Emmanuel Addeh with agency report
The federal government has stated that Nigerian electricity companies are short of an estimated N2trillion or about $2.5 billion in capital to improve power supply to Nigerians.
A report by Bloomberg yesterday also said that the industry would require new investors to revive the industry that can barely supply power to its 200 million residents.
Special Adviser to President Bola Tinubu on Energy, Olu Verheijen, said the companies are over-leveraged and under-capitalised, which has limited their capacity to invest in distributing electricity to households.
Inadequate pricing, patchy revenue collection and a dilapidated national grid have left most residents in Africa’s most populated nation to produce their own power using noisy generators.
In Lagos, Nigeria’s commercial capital, for instance, the grid delivers only 1,000 megawatts to the city of 25 million people. By contrast, Shanghai, with roughly the same population, supplies more than 30,000 megawatts at peak demand, Bloomberg said.
“We need to set policies that facilitate reorganisation and recapitalisation and bring in new partners with new capital,” the adviser said, but without providing a date or more details for the plan.
Tinubu pledged on January 1 to improve electricity supply in the West African nation. The Minister of Power, Adebayo Adelabu, thereafter followed up with a statement, stressing that the new roadmap for the sector was ready.
Adelabu noted that in recognising the critical role of electricity in economic growth, the initial three months of his assumption of office focused on diagnosis, stakeholder consultation, and strategy formulation.
With a well-documented implementation plan now in place, he added that it is now time to take decisive action.
“Our primary focus is enhancing distribution and transmission infrastructure to minimise technical and commercial losses. The lack of liquidity continues to be a significant challenge in the electricity market.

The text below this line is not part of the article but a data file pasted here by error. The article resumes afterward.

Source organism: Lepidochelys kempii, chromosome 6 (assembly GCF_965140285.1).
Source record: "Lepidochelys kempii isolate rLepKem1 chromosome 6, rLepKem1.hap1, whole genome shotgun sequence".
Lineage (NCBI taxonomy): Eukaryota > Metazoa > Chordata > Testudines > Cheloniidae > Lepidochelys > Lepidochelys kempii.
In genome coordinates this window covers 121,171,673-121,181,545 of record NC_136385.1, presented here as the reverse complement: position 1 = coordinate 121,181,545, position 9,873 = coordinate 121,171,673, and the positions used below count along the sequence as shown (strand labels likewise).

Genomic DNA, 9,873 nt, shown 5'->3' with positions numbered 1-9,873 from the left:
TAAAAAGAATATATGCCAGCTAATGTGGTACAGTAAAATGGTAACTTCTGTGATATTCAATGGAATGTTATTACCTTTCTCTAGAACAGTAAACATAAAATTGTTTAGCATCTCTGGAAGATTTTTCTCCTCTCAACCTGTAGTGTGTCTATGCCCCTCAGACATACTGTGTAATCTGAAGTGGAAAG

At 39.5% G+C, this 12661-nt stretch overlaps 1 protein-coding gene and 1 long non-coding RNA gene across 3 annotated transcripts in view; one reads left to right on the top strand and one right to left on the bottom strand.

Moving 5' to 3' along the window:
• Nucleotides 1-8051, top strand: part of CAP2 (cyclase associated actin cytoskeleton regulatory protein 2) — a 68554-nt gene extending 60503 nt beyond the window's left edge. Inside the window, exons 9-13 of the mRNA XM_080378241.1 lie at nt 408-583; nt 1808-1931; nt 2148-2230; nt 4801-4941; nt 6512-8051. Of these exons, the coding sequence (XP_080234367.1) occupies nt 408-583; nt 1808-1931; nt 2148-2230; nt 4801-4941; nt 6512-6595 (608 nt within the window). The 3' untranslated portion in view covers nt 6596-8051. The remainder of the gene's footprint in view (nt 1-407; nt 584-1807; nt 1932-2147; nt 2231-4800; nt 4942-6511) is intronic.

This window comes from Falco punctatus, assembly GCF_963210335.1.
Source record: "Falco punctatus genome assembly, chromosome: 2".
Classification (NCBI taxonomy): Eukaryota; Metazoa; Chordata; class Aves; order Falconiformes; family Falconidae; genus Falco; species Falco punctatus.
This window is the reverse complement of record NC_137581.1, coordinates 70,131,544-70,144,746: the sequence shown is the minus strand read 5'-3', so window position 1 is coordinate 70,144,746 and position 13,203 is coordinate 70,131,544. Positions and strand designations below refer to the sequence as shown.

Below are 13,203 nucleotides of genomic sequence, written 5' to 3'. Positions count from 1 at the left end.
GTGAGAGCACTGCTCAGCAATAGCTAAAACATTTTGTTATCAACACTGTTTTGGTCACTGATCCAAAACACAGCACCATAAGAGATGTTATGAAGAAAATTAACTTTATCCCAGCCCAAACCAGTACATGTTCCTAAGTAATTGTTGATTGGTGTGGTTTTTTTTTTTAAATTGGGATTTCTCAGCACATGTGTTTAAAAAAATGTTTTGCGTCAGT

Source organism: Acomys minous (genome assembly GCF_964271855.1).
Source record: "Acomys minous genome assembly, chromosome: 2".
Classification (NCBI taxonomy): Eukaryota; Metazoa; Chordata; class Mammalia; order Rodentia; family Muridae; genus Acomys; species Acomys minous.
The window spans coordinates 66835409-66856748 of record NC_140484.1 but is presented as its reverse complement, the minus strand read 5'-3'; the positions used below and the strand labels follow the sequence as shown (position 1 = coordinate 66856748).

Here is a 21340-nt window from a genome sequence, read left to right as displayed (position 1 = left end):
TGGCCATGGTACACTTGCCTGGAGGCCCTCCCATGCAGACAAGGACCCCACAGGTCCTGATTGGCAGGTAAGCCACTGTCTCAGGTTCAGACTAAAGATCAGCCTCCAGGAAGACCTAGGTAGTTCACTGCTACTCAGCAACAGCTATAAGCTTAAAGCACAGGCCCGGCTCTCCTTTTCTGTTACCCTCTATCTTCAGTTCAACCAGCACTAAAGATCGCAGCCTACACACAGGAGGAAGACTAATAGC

“We are currently reviewing the implementation process of a cost-reflective tariff, while government will continue to subsidise power supply to those that are vulnerable in our society,” he added.
But the recapitalisation, Bloomberg reported, will accompany plans to make electricity tariffs cost-reflective, which will improve the liquidity and viability of the power sector, according to Verheijen.
While the country privatised generation and distribution in 2013, tariffs are set by the Nigerian Electricity Regulatory Commission (NERC), a government-controlled body.
Power firms aren’t allowed to charge enough to recover the cost of distributing electricity, with the government paying the difference as a subsidy to companies in the sector.
Without a tariff review, weakness in the naira — which slumped 50 per cent against the dollar last year — and accelerating inflation could push energy subsidies to N1.6 trillion this year from 600 billion naira in 2023, according to the regulator.
“With the current tight fiscal space, government’s ability to cover this shortfall is challenged,” Verheijen said. “These issues have exacerbated the financial-liquidity challenges in the sector,” she added.
Only 4,000 megawatts of Nigeria’s 13,000 megawatts of installed capacity for electricity generation are distributed to homes and businesses.
In contrast, South Africa — with a population that’s a third the size of Nigeria’s and whose economy was crippled by almost-daily power cuts last year — has about 52,000 megawatts of capacity, three quarters of which comes from a debt-riddled state-owned utility running aged plants, the report stressed.